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Gerrard Signs a New Deal, and Other Friday Notes


With something close to optimism sweeping through our barren and lifeless souls over the past week, you'd be forgiven for expecting some sort of catastrophe to follow closely after Wednesday's win. A victory amid reports of cannibalism in the changing room. A well-struck penalty suspected of being guided by a boot with a secret sandpaper layer. The traveling supporters in full voice but chanting in an effort to summon the spirit of Pol Pot. Just basic stuff for Liverpool.

* So to get news that Steven Gerrard extended his existing contract to ensure that he ends his career at Liverpool and continues on in an ambassadorial role once he's done playing felt like a relative embarrassment of riches, even if the second half of Wednesday's victory made you question whether or not vision is all it's cracked up to be and there's still lingering concerns about just how much he'll be able to actually play during the time he has left.

At any rate, that he's returned with some sort of permanence over the past few weeks has been positive enough, and that he's made it through a full ninety twice in one week, netting from the spot against both Oldham and City, is even better. There's no denying that Liverpool are miles better with him on the pitch---more composed, more dynamic, more assured, and actually able to convert a penalty. His impact on those around him has been apparent as well, and as the club has started to integrate younger talent, there's no better player to have involved on a day-to-day basis than Gerrard.

"There will be more highs and lows, there's no doubt about it as that's part and parcel of being a football player at a top club. The important thing is that you react well to the lows and experience more of the highs. I'm confident moving forward that the club is going in the right direction. We've got a fantastic team, we've got the right owners in place and the right team behind our team, so I'm really confident we'll have more good experiences in the future."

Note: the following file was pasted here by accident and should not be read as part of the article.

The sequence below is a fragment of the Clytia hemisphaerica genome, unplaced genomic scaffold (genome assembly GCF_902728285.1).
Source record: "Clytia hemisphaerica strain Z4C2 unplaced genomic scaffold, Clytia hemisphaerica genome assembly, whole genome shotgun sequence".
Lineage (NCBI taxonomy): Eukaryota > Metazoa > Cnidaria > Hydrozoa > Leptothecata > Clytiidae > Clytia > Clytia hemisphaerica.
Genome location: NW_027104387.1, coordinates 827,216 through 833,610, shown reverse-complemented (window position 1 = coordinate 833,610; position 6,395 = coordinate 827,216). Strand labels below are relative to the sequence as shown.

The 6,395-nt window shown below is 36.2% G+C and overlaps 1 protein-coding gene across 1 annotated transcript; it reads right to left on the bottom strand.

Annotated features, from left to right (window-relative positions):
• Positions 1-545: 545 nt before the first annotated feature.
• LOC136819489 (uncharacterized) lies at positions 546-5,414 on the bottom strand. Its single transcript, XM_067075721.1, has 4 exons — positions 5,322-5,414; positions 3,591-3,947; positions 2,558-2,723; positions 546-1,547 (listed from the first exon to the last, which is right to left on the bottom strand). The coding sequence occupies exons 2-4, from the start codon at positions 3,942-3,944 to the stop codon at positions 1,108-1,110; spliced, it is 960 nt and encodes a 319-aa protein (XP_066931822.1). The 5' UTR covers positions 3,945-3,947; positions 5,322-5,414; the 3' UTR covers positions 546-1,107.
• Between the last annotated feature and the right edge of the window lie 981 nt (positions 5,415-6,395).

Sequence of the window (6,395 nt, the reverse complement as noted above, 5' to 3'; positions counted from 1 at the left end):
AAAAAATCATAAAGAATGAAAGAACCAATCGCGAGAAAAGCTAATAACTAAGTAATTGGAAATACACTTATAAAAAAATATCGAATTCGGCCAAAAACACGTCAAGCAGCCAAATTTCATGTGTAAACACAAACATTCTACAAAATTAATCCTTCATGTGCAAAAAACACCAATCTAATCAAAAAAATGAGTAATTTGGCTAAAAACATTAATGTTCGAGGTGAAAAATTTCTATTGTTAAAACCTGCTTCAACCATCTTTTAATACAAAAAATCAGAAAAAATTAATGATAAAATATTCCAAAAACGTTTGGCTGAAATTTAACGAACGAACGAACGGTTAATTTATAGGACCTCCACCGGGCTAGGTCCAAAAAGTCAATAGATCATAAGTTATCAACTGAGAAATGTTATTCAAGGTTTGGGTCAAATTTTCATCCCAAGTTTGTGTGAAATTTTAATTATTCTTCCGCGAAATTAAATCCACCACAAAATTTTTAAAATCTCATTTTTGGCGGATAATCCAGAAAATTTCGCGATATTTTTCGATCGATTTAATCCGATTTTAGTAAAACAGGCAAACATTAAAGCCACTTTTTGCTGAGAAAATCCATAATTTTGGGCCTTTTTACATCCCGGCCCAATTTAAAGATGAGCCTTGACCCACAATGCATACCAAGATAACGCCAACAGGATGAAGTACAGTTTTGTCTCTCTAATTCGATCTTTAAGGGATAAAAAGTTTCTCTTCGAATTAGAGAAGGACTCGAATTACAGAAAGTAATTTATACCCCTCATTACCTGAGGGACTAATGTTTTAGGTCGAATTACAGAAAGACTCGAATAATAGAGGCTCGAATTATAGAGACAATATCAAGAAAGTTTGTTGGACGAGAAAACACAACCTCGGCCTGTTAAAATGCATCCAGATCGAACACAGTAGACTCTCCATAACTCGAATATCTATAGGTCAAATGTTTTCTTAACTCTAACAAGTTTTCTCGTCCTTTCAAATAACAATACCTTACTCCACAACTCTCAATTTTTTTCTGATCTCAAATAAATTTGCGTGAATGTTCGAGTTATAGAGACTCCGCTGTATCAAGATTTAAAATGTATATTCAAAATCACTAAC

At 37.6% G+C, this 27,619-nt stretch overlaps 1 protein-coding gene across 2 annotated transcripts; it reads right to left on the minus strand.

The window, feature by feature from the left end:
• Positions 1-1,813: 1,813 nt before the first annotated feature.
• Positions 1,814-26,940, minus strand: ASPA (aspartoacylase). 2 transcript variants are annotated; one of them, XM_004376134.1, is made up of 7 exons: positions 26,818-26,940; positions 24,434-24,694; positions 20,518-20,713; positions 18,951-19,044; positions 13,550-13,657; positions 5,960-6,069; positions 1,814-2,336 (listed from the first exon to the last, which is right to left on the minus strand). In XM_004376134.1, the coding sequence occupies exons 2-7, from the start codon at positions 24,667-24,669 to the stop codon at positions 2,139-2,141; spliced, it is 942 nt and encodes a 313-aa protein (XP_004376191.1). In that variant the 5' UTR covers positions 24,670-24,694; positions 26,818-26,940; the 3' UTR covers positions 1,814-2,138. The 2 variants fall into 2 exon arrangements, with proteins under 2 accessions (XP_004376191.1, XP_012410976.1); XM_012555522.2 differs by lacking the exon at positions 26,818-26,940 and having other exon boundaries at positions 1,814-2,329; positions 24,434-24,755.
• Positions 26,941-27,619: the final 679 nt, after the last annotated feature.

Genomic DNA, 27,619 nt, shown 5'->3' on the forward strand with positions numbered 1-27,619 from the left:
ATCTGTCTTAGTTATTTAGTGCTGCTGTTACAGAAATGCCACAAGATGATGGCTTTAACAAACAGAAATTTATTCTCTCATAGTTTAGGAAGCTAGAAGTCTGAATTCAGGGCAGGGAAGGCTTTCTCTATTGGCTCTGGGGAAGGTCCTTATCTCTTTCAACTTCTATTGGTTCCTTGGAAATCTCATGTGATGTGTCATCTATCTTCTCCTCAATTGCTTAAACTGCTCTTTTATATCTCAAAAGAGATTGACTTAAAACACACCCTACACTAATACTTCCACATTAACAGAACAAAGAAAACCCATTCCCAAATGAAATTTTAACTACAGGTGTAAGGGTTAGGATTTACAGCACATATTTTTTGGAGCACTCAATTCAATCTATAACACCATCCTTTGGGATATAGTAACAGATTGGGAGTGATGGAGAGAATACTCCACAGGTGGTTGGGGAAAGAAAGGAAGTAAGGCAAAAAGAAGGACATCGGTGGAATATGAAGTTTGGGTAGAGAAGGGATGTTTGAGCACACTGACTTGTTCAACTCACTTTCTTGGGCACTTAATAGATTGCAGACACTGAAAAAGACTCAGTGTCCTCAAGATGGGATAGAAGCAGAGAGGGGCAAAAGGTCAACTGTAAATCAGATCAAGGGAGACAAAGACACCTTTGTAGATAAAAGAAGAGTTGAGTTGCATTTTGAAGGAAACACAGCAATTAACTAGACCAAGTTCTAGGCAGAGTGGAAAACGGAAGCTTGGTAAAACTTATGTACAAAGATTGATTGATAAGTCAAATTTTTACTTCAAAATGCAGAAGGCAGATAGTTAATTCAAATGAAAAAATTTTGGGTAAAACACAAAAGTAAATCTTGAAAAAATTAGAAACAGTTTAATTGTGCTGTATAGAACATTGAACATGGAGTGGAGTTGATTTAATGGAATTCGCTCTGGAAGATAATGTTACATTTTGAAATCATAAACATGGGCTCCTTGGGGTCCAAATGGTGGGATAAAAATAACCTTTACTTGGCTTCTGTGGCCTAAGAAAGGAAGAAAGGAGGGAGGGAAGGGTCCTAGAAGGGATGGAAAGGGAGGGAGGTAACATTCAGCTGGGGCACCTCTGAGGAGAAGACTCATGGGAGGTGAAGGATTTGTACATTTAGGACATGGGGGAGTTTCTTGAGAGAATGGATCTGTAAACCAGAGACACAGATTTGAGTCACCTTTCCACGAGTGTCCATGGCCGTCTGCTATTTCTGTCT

It's an attitude that, despite his faults on and off the pitch at times, makes Steven Gerrard such an important part of Liverpool Football Club. A continued role in the club's future can only be a good thing, and while there's certainly a limit on his days as a player, it's nice to know that his impact will be felt for years to come.

* One player that most agree could benefit from a prolonged run in the squad alongside Gerrard is Andy Carroll, who was simultaneously the aim of praise and criticism for his performance at the Etihad. It'd be unfair to judge anything he did in a second half that saw Liverpool barely take a glance down City's blouse, leaving most of the attention on a first half performance that was mostly a mixed bag. He muscled past Stefan Savic early and had his effort well-saved by Joe Hart, but frequently showed the heavy touch that's wasted at least a few clear chances throughout the season.

What's been encouragingly consistent, without being any sort of apology for his shortcomings, is the impressive workrate and commitment to the cause. It's that same commitment that saw him put in a clumsily and nasty-looking challenge on Gael Clichy early in the first half, which found its way into a discussion that would later include Glen Johnson's ball-winning intervention near Joleon Lescott. Any way you look at it, there's been a trend of highlighting the young striker's effort above all else, and yesterday that was furthered by Kenny Dalglish.

Which again has plenty of truth to it, but for those already convinced that Carroll has no future at Liverpool it's not likely to change any minds. And in that case, rest easy knowing that you're only strengthening my spiteful desire to see Andy Carroll have a long and successful career at Liverpool, starting with the expected string of appearances while Luis Suarez sees out the remaining days of his ban. Or not that.

* Lastly, one of the remaining unanswered questions about Wednesday's win is just what in the shit was actually happening when the majority of the players on the pitch were defenders and does Glen Johnson actually know what he's doing and I thought I saw Jamie Carragher doing something outside of the penalty area why?

Thankfully nate at oh you beauty decided to undertake the responsibility of breaking down how Liverpool lined up throughout the match, shifting from a few variations on a 4231 to a 541 to just a hair away from what Noel proposed with "five defenders put the five attackers on their shoulders and stand on the goal line. Reina to striker." And it was all very ugly and negative, drawing criticism for an overly defensive and anti-football style when Liverpool are supposed to be a big side that does big things against other big sides.

Like handing the league leaders only their second loss of the season at home and their first goalless performance at the Eastlands since 2010, and putting themselves in the best position possible for a chance at their first trip to Wembley in 16 years. Horrible stuff.

That's all for now, and I'll be back later in the afternoon with the preview for the visit of Stoke City and their supporters, who, based on available evidence, might actually be cannibals and/or summoners of the souls of deceased dictators. In the meantime, celebrate the news of Steven Gerrard's extension with a view of his display against Manchester City by cursing the far-reaching arm of the FA. Bastards.

Video by N7Hristov via YouTube

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